August 7, 2020, 13:37

A former Republican Congress member explains what happened to his party

A former Republican Congress member explains what happened to his party

Republicans haven’t used the impeachment hearings against President Donald Trump to question the underlying facts of the case Democrats are making against him. Instead, they’ve gone all in for Trump, echoing conspiracy theories and pushing alternative narratives for conservative media to consume.

Devin Nunes, the House Intelligence Committee ranking member from California, spent most of his time at the November 13 hearing railing against the media. “Anyone familiar with the Democrats’ scorched-earth war against President Trump,” he said, “would not be surprised to see all the typical signs that this is just a carefully orchestrated media smear campaign.”

Other Republicans, like Jim Jordan (R-OH), obsessed over the identity of the whistleblower whose complaint initiated the impeachment process. The point, of course, was to divert attention away from the substance of the claims (which were already corroborated by transcripts released by Trump’s own White House).

There really is no doubt that Trump did what Democrats accused him of doing. But so far, Republicans have been unwilling to admit it. They may be dishonest, and they’re almost certainly acting in bad faith, but are they being irrational? Not necessarily.

I reached out to David Jolly, a former GOP Congress member from Florida. Jolly left Congress in 2017 and has since renounced his membership in the Republican Party. He explained his reasoning in an article last year, rejecting not only Donald Trump, but what the Republican Party had become.

“Republicans in Congress,” he told me, are now “tearing at the fabric of the Constitution every bit as much as Donald Trump” and “undermining the institution of Congress every bit as much as Trump.”

We talked about what that means, why Republicans have been forced into an impossible position by Trump, and why Trump’s impact on the party will continue long after he leaves office.

A lightly edited transcript of our conversation follows.

Sean Illing

You’ve been watching the impeachment hearings in Congress the last few weeks. What do you make of the Republican strategy so far?

David Jolly

As a short-term strategy, it will probably work in terms of ensuring an acquittal in the US Senate and preventing any erosion of the GOP base. Which is huge since Trump can’t win without replicating his 2016 victory, and that means narrowly pulling off a few key states and he can’t do that without firing up the core supporters.

As for Congress, I think we just have to recognize how culturally broken our politics is. There is real animosity between the two sides that gets reinforced due to gerrymandered districts that insulate members from accountability, and we have a media environment that funnels partisan news to target audiences.

Sean Illing

That’s all true, but you were just in Congress. You know these people. I assume you still talk to them. What are they thinking?

David Jolly

I can’t tell you how many Republican members of Congress have told me, “I’m just trying to keep my head down and not get noticed.” They see all the excitement stirred up by people like Jim Jordan and Devin Nunes but at least half the caucus wants to stay the hell out of the media. They’re not looking to make a name through this, they’re looking to survive this.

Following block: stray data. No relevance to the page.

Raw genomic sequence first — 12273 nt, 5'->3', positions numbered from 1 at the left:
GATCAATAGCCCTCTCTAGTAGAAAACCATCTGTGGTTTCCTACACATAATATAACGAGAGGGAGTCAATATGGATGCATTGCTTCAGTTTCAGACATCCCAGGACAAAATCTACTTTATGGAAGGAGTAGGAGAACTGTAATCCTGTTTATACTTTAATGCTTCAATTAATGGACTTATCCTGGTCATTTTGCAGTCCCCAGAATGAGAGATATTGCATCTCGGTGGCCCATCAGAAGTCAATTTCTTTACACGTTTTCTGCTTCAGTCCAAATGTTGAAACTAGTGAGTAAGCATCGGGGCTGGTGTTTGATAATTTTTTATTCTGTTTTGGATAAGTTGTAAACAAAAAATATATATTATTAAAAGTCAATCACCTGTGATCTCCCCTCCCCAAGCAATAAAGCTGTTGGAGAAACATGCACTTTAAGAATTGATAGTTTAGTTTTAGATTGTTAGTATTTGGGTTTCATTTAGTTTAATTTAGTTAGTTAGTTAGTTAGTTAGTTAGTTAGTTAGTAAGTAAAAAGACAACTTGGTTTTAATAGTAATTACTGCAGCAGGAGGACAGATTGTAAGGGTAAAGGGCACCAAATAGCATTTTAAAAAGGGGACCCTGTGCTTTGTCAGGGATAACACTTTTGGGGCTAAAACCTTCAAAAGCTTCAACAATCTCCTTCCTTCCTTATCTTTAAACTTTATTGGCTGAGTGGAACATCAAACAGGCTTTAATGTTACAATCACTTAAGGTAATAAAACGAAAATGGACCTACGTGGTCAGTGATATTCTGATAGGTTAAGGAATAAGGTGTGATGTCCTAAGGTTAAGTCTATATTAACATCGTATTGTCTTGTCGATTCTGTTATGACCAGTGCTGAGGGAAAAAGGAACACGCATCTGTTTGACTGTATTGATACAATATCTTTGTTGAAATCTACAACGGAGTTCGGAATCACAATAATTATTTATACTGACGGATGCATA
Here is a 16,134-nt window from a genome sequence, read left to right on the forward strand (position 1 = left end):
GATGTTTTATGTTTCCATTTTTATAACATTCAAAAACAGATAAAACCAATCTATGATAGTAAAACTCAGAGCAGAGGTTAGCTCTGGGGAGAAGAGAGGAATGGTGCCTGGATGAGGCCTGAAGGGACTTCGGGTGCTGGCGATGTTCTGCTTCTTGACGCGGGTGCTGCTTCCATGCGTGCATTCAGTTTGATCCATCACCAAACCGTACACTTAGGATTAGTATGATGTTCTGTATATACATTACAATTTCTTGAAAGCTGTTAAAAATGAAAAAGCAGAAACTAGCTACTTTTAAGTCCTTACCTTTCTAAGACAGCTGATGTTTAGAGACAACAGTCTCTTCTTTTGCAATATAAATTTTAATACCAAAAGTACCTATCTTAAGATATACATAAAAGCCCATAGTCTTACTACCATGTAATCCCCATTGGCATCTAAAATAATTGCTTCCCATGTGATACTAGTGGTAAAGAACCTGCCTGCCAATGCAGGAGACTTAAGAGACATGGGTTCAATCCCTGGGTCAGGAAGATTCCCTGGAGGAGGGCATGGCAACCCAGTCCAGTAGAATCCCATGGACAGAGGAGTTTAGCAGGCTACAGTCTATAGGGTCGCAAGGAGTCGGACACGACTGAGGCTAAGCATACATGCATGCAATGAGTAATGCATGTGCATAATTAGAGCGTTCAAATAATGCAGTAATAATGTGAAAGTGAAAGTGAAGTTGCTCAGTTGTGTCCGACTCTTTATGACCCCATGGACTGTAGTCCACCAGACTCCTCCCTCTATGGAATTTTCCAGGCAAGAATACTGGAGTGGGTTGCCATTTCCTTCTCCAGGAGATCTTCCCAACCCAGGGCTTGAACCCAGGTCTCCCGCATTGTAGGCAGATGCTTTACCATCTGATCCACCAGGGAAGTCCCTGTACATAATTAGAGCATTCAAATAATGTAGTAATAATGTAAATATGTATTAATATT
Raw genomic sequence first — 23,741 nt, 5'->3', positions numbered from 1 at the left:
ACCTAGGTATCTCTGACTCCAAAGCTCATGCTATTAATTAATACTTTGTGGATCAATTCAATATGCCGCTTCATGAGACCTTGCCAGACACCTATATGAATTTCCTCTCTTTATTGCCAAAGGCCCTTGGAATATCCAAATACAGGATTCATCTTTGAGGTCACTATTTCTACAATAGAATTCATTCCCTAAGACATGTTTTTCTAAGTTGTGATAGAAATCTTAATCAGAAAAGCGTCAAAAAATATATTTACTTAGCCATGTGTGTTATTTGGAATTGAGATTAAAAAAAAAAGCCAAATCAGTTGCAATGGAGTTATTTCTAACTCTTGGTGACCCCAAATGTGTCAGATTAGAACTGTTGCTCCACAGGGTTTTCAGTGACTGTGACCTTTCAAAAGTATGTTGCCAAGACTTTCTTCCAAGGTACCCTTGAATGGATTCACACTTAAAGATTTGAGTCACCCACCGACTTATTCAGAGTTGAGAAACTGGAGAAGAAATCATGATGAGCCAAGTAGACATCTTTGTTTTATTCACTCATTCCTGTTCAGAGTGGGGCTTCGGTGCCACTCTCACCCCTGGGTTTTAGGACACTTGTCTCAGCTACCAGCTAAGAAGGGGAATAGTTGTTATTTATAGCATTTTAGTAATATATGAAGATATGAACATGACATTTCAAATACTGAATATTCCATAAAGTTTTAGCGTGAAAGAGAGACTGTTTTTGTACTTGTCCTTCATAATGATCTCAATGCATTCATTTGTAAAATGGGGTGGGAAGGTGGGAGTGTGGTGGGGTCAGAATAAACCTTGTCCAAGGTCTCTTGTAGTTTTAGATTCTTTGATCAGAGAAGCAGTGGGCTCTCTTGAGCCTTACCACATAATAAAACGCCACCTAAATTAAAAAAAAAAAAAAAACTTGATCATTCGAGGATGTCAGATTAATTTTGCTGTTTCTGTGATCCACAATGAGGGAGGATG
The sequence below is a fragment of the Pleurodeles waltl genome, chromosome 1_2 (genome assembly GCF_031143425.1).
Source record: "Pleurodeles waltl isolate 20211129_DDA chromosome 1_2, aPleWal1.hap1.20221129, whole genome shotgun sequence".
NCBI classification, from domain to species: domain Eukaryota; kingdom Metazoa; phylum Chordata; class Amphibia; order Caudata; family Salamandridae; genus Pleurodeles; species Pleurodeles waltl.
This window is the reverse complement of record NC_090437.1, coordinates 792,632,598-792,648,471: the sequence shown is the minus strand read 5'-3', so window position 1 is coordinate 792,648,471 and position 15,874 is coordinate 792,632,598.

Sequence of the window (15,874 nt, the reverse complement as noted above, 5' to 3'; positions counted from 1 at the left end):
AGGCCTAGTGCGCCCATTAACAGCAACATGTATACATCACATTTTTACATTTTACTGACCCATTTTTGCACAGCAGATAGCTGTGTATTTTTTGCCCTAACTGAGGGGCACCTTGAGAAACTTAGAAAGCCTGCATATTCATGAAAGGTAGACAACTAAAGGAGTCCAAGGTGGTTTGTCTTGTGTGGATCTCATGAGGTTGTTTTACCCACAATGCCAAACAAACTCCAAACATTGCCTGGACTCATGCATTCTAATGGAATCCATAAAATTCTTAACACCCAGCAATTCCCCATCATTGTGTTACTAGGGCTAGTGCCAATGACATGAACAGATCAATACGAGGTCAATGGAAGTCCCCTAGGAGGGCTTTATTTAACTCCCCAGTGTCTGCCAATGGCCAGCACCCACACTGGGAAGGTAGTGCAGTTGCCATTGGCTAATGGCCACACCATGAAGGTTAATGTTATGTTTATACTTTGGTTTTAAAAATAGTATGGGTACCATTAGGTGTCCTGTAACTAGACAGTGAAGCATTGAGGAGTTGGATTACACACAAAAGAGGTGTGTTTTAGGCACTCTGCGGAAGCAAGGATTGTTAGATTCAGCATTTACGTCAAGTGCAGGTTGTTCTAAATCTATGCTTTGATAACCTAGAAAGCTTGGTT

I struggle with whether some of their behaviors are an intentional decision on their part to engage in either misdirection, or to overlook the facts because they have a fealty to the president or because they want to put a stake in the ground in right-wing media or because it just works in their districts. Or are some of them just duped into it by following the leader?

I honestly don’t know. It’s probably a mix of all of the above.

David Jolly

Well, Trump has exposed a lot about who we are as a country and who Republicans are as a party. But the partisanship problem is less about the people in the party and more about the structural forces driving hyper-partisan decision-making. The big three for me are gerrymandering, closed primaries, and big money. All of this puts so much pressure on people to conform or compromise.

If we unrigged the system, if we had competitive districts with open primaries and public financing, you’d see people behaving very differently because there would be a completely different reward structure. Right now the only way to get reelected is to act like a hyper-partisan. As long as that’s the case, we won’t get value-driven decision-making.

Sean Illing

Maybe we’re missing something there, maybe the revelation of Trump is that Republican politics was never value-driven at all. I mean, if values are anchored to rewards in that way, if they’re that fluid, are they really values? Maybe it’s just about power and the means thereto.

David Jolly

Yeah, it’s a fair point. Maybe you’re right.

Sean Illing

What does the Republican Party look like in two or five or 10 years?

David Jolly

The Republican Party is in long-term trouble. The demographics of the nation are shifting away from hardcore Republican conservatism and they’re basically doubling down on that while relying on these rigged elements of the system to help them keep power. That’s not a good place to be in.

The reason Trump won was because he brought in populism, not conservatism. I don’t see who follows that. Who’s the populist in the Republican Party that comes next? I don’t see one. I think it’s a return to conservatism and largely white male flyover state conservatism, which statistically just isn’t going to put Republicans in office a decade from now.

Source: vox.com

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